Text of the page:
The cadaver lab at Minot State is one of just two such labs at public institutions in North Dakota.
“The usual way of teaching a course in the past has been with plastic models with animal organs a cow heart or a sheep eye,” said lab supervisor Dr. Aaron Ament.
Dr. Aaron Ament says the problem with using plastic and animal organs is that they don’t always correlate to what human anatomy actually is.
“These were people and so the fact that they lived lives –they’ve used every organ which means that they are going to look subtly different from body to body and that’s how patients are in a hospital,” said Dr. Aaron Ament.
The cadavers will be used by students learning Biology, Anatomy and Physiology.
“You take the anatomy and you work your way from the outside to the inside and you stop and observe everything along the way,” said Dr. Aaron Ament.
Giving students the hands on experience they’ll need when they apply to either a graduate school or any job in the medical field.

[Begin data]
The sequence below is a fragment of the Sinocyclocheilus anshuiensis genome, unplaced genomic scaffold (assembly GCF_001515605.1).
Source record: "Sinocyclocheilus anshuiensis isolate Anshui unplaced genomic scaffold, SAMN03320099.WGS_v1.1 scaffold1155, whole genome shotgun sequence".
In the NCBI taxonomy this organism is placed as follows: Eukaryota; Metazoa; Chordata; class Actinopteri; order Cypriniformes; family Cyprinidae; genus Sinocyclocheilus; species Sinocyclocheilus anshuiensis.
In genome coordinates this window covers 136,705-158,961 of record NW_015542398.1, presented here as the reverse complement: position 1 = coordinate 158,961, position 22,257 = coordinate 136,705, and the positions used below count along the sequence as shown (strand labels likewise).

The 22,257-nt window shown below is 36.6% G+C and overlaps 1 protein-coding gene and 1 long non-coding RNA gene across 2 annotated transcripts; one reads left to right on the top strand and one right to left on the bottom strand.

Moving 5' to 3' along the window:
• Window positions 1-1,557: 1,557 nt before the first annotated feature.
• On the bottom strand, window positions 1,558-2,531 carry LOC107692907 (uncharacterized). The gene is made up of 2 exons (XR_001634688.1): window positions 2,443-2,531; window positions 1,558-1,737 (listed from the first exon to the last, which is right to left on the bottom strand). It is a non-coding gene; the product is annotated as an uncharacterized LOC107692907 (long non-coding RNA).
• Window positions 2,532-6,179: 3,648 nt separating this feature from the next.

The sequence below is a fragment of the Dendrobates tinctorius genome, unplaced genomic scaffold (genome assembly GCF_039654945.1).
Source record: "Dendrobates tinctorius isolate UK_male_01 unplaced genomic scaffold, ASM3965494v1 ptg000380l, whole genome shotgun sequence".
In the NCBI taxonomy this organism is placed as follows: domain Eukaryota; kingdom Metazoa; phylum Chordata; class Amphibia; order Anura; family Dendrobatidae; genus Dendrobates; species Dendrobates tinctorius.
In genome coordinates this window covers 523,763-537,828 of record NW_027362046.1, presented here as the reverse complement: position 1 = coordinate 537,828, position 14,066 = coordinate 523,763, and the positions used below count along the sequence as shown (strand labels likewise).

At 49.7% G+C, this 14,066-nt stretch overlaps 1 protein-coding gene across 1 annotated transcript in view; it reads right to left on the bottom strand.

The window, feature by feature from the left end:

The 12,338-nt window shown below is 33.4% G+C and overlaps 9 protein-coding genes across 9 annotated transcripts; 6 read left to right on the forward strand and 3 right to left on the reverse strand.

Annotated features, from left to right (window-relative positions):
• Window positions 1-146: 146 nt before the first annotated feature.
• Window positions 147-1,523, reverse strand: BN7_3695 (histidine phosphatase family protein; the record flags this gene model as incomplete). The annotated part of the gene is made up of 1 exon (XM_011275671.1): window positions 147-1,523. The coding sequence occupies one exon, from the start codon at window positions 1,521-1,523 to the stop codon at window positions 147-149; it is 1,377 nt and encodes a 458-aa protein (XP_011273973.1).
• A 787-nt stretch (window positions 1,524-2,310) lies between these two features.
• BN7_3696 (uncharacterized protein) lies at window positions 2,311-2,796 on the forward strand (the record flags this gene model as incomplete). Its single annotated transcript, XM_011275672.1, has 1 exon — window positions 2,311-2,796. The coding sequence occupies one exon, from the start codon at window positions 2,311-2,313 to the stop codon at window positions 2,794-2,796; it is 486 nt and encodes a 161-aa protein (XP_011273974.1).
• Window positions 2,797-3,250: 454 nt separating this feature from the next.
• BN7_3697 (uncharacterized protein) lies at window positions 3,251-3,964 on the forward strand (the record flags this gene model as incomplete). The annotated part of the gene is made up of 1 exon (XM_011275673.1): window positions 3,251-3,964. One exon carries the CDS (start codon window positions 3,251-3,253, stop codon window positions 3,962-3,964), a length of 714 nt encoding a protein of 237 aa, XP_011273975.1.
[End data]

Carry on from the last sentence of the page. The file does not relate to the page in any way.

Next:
“To really be hands on I think is just an amazing opportunity for the students,” said Michael Hanson a student.
whether it’s you know a PA or medical or Chiropractor the fact that they know exactly hands on what the inside looks like I think it’s going to look fantastic on a resume,” said Hanson.
Nathalie Gomez reporting: Aside from the students getting hands on training the university actually saves money in the long run.
“The cadavers only cost a few thousand dollars to actually prepare and send but we would spend many times more than that for the large population of students providing animal organs for them all,” said Dr. Aaron Ament.
Dr. Ament hopes the cadaver lab will bring more students to Minot State.